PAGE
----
The way to do the connection with the LED would be to open the main AC breaker on the panel, connect the power. check polarity before closing the C/B.
Avoids any possibility of arcing and check polarity/proper ground at the same time.
That might help with the arcing issue, but you’re still walking around the dock carrying a hot shorepower cord, which is never a bright idea – dropping it in the water is just one example of problems that can lead to, as Ben already pointed out. The power at the dock pedestal should NEVER be turned on until both ends of the cord are connected – which makes the LED feature useless.
Try the Charles 75′ 30 Amp 125V CWR-26012. It’s not cheap at around $230 but it solves the problem.
I agree that the UL Spec is outdated in terms of the requirement for NEMA twist-lock terminals, but until or unless that changes, boat builders will likely adhere to incorporating UL and ABYC approved designs. One of the scary down sides to the SmartPlug is that the thermal protection automatically resets itself every couple of minutes when it trips. So, its a situation where it gets hot due to electrical loads on the boat and terminal corrosion causing higher resistance; then it trips to open the circuit; then it resets itself and heats back up. That sounds like a band-aid to me. I also found out that the thermal switches are only protecting the electrically hot conductor and not the neutral side. Well, that’s an accident waiting to happen. If the dock is wired with reverse polarity, which is all too common, and the SmartPlug thermal switch opens, then the stuff inside the boat goes dead for a few minutes. But in this situation it’s only opened the neutral line. Now imagine someone opening a panel on the load center or an appliance to figure out what’s wrong. That person will be messing around with something that looks dead, but actually has an energized hot wire. Look out!
The new Marinco EEL is cool looking and a step in the right direction because it solves the age old locking ring issues, but it is still held hostage by the UL spec. Too bad.
I took another look. Marinco’s lit actually states that the light is to let someone know if there is a live cord on the dock. So if someone has the cord attached to the ped and left it on the ground, you know because the light is on. That whole find your way in the dark is secondary.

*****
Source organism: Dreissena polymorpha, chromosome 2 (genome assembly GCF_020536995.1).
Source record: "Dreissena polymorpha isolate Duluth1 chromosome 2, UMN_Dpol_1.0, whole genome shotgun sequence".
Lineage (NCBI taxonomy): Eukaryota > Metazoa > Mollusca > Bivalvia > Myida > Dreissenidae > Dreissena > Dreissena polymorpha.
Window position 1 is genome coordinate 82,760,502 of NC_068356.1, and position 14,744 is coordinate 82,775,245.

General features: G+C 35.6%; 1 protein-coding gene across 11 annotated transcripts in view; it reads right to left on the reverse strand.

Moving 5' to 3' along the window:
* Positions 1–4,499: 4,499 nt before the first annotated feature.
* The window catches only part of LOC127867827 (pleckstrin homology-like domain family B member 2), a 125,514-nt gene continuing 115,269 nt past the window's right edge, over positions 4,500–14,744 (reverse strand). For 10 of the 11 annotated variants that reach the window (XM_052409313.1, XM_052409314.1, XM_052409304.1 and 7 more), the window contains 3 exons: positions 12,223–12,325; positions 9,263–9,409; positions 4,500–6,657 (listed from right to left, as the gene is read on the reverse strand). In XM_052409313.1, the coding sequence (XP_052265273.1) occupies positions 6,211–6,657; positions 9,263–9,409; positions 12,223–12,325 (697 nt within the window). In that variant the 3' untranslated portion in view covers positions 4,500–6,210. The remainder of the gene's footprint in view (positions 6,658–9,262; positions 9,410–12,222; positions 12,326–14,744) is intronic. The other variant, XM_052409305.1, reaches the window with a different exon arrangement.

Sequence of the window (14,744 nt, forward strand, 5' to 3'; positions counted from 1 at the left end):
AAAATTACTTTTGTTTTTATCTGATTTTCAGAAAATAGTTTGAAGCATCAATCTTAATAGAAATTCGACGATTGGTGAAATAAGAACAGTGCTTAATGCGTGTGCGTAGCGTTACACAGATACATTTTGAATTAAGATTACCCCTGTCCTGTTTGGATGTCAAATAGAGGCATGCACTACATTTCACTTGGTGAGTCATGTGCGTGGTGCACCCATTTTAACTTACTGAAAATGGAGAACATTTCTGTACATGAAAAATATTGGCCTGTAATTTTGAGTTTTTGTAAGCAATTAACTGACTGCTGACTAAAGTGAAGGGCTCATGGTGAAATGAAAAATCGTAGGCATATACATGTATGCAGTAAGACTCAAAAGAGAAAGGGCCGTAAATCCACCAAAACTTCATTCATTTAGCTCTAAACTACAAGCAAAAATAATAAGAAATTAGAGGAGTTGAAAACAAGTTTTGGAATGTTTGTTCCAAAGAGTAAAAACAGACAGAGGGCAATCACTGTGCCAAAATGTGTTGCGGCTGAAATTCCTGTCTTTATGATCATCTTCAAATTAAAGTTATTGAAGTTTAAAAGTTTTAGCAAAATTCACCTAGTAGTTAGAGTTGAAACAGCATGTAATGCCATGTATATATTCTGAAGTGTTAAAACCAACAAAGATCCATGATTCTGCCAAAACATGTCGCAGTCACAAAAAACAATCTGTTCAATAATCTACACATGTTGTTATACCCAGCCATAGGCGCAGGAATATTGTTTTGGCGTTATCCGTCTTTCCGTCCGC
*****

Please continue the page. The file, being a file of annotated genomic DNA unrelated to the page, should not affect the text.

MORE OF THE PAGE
Michele is correct. The Eel overview brochure identifies the LED on the face of the connector as a:
“Proprietary built-in cord light
– Added safety—alert light indicates if
you are still plugged in at the dock
– Emergency ﬂashlight to lead your way
back to the dock”
It was me who came up with the idea of using it to make the inlet connection, so Marinco shouldn’t get the blame.
“Emergency flashlight to lead your way back to the dock?”
OK, so if you trip trying to find your way back to the dock (boat?) and fall in, you are holding the live end of a 250V 50A AC power source while you flail around in saltwater.
That doesn’t sound too brilliant to me, but it might light things up for a second or two.
I like the light as an indicator that the cord is live, but it should not be bright enouugh for someone to attempt to use it as a flashlight. Make it red and flashing.
Egads! Marinco should not even be providing adaptors to link two cords together. If you double the length of the cord you need to double the diameter of the wire inside the cord, or halve the maximum current draw. Since there is no way to do either reliably, you should not risk it.
I know that we have all done it but we shouldn’t. Your circuit breaker will not protect you from the fire that you can cause by splicing cords together.
That is not true nor accurate. It’s true as the cord length increases, resistance increases and a larger gauge wire MAY be necessary, but doubling the cord does not mean you automatically have to double the gauge or halve the current draw, due to the fact that the cord in it’s “acceptable” usage range could be anywhere from 0 inches to X feet long, and anything in-between is still within the range.
For example, a 25′ 10 gauge shore power cord will have about a 1.3% voltage drop at 25′. Put three together and you end up with 3.8% drop, which is still completely acceptable. And this is running the full 30 amps through it, which most boaters of course do not do.